At Eastwood, with our selection of products, there are certain questions that we hear over and over. To help eliminate any confusion, I thought it would be a good idea to share the top-6 questions and our responses. If you have any additional questions, remember we are here to help you - feel free to call our tech line or post your questions on Eastwood Shop Talk (our free forum), and one of our experts will get back to you.

Question: What is the difference between Rust Encapsulator & Rust Converter?

Answer: Rust Converter is designed to chemically CONVERT the rust into an inert black polymeric coating that seals the rust from air & moisture prior to priming orpainting. Rust Encapsulator is a coating that can be applied directly over existing rust & stops the rust by sealing out the air & moisture, essentially "suffocating" the rust. The Rust Encapsulator also acts as a primer for pretty much ANY coating you wish to apply over top, including body fillers.

Which one should I use for my application? For HEAVY rust we recommend the Rust Converter first, followed by the Rust Encapsulator to seal & prime the surface. For light to medium rust the Rust Encapsulator will perform flawlessly when the guidelines for application are followed. Please note: IF there is NO rust present, we do NOT recommend the use of the Rust Encapsulator


Question: What is the difference between Rust Dissolver & Fast-Etch?

Answer: The Rust Dissolver is a NON-acid based product designed more for the soaking of parts for an extended period of time, overnight in some applications. The Fast Etch is an acid based product designed for application ONTO a surface for a short period of time, typically 20-30 minutes.

Which one should I use for my application? For small parts & items that can be removed from the vehicle as well as items that could be damaged by exposure to the acid in the Fast Etch, the Rust Dissolver would be the better choice. For larger surfaces such as doors, hoods, fenders, etc the Fast Etch would be the better option.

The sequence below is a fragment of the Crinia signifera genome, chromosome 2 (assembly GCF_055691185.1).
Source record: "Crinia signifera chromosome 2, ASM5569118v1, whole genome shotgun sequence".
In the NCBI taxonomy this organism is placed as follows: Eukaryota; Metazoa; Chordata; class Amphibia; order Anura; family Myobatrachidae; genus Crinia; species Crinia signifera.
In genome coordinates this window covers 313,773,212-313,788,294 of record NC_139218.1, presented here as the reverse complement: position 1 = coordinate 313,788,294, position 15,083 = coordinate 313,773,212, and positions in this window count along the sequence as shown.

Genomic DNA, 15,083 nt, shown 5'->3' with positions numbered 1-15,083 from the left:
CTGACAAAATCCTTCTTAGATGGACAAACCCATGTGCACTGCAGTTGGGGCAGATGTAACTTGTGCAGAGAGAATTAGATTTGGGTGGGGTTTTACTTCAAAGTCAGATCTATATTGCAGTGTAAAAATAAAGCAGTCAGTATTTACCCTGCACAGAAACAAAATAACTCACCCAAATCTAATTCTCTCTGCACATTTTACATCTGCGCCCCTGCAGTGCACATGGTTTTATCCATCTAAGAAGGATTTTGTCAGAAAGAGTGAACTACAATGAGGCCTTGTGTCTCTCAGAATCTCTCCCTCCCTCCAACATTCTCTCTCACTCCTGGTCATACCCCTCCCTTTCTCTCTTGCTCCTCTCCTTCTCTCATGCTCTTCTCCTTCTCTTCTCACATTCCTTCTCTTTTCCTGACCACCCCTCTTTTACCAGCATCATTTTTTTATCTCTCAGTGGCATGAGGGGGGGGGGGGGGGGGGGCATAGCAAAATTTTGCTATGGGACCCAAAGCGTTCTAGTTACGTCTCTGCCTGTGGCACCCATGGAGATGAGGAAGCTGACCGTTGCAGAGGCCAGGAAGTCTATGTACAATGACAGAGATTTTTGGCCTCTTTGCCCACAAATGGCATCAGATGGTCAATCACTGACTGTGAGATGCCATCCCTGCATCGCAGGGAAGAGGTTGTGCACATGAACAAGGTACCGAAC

Question: Can I use a brush to apply the Chassis Black in the Quart can?

Answer: Both the Chassis Black & EXTREME Chassis Black products are pre-thinned for spray-on application. However, they CAN be applied via brush but you may experience some appearance of brush-strokes after the product has cured. If brushing, try a foam brush to eliminate brush marks.


Question: How much of the Eastwood Single-Stage Urethane paint will I need?

Answer:
Primer? Typically 1 GALLON sized kit of the epoxy primer is MORE than enough… A kit would be: 1-Gal of the primer + 1 GAL of the catalyst.

Paint? Anything considered MID-SIZE car or larger would require 2 kits (kit contains 1-GAL of paint w/ 1 QT of activator).

Clear? MOST vehicles require 1 GAL of clear + the 2 QTS of activator.


Question: Will either the Deep-Scratch Kit or Glass Polishing Kit remove the scratches in my windshield?

Answer: If the scratch CANNOT be caught or felt w/ your fingernail then the Glass Polishing Kit #40011 should do the trick. If it is a more severe scratch that CAN be felt w/ your fingernail then the Deep Scratch Kit #40030 would be the appropriate kit. Not being able to see the severity of the scratch it is too hard for us to guarantee your success but most scratches can be removed w/ either of these kits. Keep in mind, removing a scratch from glass is NOT a quick process & depending on the severity of the scratch CAN take a few hours or more.


Question: How big of an air-compressor do I need to run a Soda Blaster?

Answer: That will depend upon which unit you purchase & what nozzle size you are using while blasting. The #50095 & #50096 blaster will operate on as little as 7CFM but not as efficiently or effectively as some would like. Therefore, we recommend having a compressor that has an output of @ least 10-12CFM @ 80-90PSI to do the job right. The LARGER #11804 Soda Blaster requires a minimum of 18-20CFM @ 80-90PSI to perform to the user's expectations

Question: Which Soda Blaster do I need for my project?

Answer: For a smaller project or occasional projects you should be fine w/ either the #50095 or #50096 unit. If you are going to be doing soda blasting on a more consistent basis or as a side business you may want to consider upgrading to the #11804 blaster.

   
Question: How big of an air-compressor do I need to run a Soda Blaster?

Answer: For paint removal on sheet metal go w/ the "XL" soda media #11807… for more delicate surfaces such as fiberglass & wood you would go with the "M" soda media #11806.

Question: How big of an air-compressor do I need to run a Soda Blaster?
Answer:
For paint removal on sheet metal go w/ the "XL" soda media #11807… for more delicate surfaces such as fiberglass & wood you would go with the "M" soda media #11806.

Click here for more Soda Blasting info and FAQ's.